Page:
Why would he even keep a record, make a box (apparently recovered and used as a flower box by a local) and then, evidently, help (or have someone help) translate it into archaic English (with some phrases edited out as errors by 19 C. mortals)…as if someone learned English not many years after English speakers began immigrating to the Americas?
    Why does the temple change?
    And on and on….?

    All things to ponder, but, for me, the more important Abraham questions are:
    Is the astronomy/astrology Greco-Roman, ancient, 19th C. or a combination?

    Is Ash’s “co-creative” model applicable (or procreative—God creates, helps the food and children, etc. grow, but we play a crucial role in creation… : ))?
    Clearly there were redactors (including Ptolemaic), was the astronomy adjusted and made applicable? If so, was it only anciently, or also in the 19th C.?

  13. As Jeff points out, if there are Greco-Roman elements in BofA astronomy, this adds further powerful evidence for the antiquity of the BofA. If it’s all from Abraham’s time, this also adds support, because not much was available to Joseph Smith on that day (or 2 days) in October 1835 (again, before Parrish was scribe). But, if it's a mixture of the two (ancient and Greco-Roman), then we have another bullseye.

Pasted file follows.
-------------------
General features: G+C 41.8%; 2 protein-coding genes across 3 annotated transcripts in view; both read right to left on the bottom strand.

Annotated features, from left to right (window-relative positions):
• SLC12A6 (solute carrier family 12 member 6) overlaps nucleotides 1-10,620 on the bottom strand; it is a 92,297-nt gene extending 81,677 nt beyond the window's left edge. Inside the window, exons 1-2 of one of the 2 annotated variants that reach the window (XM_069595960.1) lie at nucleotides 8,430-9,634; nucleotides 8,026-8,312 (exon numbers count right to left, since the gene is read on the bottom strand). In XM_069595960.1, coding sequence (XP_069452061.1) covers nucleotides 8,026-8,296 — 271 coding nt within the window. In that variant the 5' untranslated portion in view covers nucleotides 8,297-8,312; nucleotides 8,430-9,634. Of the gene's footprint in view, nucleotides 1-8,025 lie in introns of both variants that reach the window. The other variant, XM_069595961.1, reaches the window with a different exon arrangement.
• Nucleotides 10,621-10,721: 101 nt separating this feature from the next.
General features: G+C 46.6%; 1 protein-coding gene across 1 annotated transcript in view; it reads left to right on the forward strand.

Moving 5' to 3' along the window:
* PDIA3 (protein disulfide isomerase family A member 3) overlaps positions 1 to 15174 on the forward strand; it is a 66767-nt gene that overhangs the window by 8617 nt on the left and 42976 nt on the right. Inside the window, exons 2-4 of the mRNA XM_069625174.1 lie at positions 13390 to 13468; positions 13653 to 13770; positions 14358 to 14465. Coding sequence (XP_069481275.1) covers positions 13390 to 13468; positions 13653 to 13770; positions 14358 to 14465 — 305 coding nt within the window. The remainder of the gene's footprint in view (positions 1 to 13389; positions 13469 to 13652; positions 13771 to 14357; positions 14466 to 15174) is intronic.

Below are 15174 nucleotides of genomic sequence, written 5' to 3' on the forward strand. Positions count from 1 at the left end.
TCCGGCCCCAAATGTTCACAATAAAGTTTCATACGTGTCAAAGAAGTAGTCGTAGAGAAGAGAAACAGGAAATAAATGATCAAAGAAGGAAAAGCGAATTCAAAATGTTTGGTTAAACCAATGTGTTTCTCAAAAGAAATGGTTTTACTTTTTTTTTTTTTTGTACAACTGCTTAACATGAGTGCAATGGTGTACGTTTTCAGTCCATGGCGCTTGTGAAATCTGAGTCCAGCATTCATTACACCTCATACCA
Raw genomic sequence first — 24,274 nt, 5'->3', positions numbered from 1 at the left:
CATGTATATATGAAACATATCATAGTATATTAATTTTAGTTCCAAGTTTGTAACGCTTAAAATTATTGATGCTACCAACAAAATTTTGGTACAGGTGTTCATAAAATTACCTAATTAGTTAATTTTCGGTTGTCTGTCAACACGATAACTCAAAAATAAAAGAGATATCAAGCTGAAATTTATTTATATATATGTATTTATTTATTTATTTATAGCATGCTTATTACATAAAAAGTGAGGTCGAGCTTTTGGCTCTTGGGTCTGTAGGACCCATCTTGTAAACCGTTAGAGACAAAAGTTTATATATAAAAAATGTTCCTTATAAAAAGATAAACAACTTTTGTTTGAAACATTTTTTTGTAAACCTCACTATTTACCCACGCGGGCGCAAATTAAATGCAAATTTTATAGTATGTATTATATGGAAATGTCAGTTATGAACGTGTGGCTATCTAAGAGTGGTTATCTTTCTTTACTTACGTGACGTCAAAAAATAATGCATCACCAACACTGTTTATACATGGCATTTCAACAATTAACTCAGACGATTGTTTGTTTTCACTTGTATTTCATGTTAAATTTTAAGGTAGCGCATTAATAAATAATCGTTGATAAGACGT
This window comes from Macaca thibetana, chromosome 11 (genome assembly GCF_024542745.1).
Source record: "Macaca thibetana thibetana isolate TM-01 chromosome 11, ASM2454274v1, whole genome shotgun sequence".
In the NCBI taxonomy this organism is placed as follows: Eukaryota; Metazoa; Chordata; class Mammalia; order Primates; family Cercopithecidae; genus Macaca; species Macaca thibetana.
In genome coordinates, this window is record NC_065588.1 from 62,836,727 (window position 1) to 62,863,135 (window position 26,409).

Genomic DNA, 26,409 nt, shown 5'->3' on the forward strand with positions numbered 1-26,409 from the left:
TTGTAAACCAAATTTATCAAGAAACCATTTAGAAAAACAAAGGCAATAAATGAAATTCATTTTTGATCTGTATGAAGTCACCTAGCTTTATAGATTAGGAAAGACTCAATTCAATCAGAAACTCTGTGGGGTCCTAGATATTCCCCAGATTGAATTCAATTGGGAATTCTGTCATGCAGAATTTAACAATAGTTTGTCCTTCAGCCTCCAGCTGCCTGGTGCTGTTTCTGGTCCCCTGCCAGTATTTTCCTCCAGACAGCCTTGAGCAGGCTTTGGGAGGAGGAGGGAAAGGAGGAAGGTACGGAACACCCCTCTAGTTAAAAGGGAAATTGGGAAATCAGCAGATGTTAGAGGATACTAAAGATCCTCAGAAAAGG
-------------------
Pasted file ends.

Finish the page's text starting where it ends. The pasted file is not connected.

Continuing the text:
There’s no legitimate evidence that Thomas Dick was a source for anything in the BofA. His language and thinking may have influenced Cowdery, Joseph Smith, etc. but the theology of the BofA, D&C, etc. clearly does not originate with or agree with Thomas.

    Palmer, Dehlin, and others imply that Joseph read thousands of pages of Platonic philosophy to get a few words and concepts for the BofA. This is highly unlikely, of course. And, as usual, much of the alleged source material doesn’t exist, wasn’t available, or isn’t really in the BofA. However, if BofA astronomy actually does agree with details from Proclus, this lends support to the evidence that Ptolemaic elements exist in the BofA. Joseph Smith doesn’t seem to have guessed that the papyri dated to Ptolemaic times, and couldn’t have done so without revelation.